Spool Tumbler — Finished thread can be wound onto large tubes or cones for sale, but most commonly we see it wound onto spools. Today, spools are usually made of plastic, but until the 1980s, most spools were wood. The preferred wood for making spools was white birch, which is both harder than pine or spruce and lighter than the oak, maple, or ironwood used to make bobbins. A northern tree, white birch was never plentiful in Connecticut — and it did not take long before the burgeoning 19th-century Connecticut textile industry exhausted local supplies. So in 1870, the Willimantic Linen Company bought a birch forest in Howard, Maine, renaming it Willimantic. The Company built a sawmill there, and installed the first electric generator in Maine. (Thomas Edison only developed his incandescent light bulb in 1879.) From these trees they produced the many spools and shipping crates the Company needed. By the end of the 19th century, the Company had exhausted most of the white birch in Willimantic, Maine. The Willimantic Linen Company’s successor, the American Thread Company, moved its sawmill operations to Lakeview and Milo, Maine. This tumbler was used to smooth the rough-cut spools that came off the sawmills’ lathes. The spools were tumbled inside, along with a mixture of sand and sawdust, until they were smooth. This tumbler was used in the Milo sawmill. The Museum operates this machine for visitors.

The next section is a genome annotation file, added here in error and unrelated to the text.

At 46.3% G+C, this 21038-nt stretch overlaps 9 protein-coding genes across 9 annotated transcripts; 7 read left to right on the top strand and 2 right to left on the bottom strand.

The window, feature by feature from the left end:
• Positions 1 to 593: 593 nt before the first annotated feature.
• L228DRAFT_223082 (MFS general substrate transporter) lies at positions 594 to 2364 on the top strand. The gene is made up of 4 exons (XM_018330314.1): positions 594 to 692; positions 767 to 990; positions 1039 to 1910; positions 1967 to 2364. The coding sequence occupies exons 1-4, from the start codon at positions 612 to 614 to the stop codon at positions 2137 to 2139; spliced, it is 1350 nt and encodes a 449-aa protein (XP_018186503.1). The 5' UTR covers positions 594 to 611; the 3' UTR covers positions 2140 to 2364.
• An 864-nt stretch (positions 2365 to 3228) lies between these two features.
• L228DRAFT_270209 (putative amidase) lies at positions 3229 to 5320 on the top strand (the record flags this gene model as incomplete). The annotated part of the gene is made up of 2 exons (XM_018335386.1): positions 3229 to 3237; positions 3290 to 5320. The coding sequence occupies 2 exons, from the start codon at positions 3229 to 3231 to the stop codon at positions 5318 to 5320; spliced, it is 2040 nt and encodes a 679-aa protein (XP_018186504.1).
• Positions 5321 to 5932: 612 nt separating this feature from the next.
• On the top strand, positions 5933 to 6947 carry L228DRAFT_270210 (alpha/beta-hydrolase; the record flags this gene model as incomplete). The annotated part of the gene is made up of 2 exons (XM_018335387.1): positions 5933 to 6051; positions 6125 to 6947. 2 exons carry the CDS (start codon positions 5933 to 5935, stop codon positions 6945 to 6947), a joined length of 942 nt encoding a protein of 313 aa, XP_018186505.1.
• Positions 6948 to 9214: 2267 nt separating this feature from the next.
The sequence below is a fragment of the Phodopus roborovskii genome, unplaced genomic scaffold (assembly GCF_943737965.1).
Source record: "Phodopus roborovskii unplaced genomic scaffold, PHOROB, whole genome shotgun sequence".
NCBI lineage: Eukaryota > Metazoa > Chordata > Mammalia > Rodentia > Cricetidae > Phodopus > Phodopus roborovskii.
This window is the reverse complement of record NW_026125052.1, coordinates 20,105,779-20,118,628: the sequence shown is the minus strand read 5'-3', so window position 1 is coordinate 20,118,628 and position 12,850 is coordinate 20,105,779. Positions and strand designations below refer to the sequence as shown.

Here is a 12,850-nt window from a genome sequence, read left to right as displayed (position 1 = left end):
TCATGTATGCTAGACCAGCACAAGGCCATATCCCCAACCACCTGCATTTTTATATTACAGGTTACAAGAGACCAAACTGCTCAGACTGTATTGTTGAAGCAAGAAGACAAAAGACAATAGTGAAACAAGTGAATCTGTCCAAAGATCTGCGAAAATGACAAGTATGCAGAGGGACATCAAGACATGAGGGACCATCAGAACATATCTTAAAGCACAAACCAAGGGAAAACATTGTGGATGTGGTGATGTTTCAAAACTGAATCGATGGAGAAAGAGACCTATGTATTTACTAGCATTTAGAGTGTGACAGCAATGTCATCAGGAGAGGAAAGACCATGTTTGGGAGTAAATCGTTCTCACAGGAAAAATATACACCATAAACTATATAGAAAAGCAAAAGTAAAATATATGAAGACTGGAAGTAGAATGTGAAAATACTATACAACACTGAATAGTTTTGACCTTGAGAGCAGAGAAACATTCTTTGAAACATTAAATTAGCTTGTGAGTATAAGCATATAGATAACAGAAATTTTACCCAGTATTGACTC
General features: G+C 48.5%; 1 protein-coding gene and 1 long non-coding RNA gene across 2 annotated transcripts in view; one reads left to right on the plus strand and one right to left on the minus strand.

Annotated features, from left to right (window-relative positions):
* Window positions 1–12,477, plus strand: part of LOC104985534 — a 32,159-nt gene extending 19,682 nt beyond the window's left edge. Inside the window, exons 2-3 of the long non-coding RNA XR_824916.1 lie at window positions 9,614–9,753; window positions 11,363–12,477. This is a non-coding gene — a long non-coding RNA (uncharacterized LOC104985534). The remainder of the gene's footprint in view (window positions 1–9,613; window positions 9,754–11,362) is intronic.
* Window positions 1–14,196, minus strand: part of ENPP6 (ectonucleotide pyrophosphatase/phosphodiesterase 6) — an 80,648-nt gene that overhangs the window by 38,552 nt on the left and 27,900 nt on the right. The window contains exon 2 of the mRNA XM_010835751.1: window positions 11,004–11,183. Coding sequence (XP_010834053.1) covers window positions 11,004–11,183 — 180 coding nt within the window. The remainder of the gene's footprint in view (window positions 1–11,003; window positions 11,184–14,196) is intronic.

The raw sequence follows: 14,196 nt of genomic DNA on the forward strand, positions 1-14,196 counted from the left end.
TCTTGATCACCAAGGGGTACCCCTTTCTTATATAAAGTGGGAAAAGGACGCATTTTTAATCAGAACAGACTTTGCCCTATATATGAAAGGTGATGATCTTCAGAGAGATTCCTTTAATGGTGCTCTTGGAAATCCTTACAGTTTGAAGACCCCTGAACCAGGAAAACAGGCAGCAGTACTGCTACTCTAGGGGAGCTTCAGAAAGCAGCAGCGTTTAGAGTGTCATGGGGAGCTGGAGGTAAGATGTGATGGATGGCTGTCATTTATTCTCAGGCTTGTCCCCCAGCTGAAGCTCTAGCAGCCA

Other Things to See in This Exhibit
Carding Machine — This 19th-century carding machine combed (brushed) raw cotton or wool to align the fibers, in preparation for spinning. Before the invention of the first, hand-crank barrel carding machines in the 18th century, women carded or combed the wool or cotton with hand held brushes, a laborious and time-consuming chore. Carding machines like this water-powered card did the job much faster, but they were also very dangerous. Carders — who were mostly men until World War II — could and did lose fingers, hands, and arms to the giant steel rollers and big grinding gears. Raw cotton or wool, called lap, was fed into the far end of the machine. A finished strand or rope of fiber, called sliver, came out of the near end. Other machines would transform the sliver into roving, which would then be spun into thread or yarn.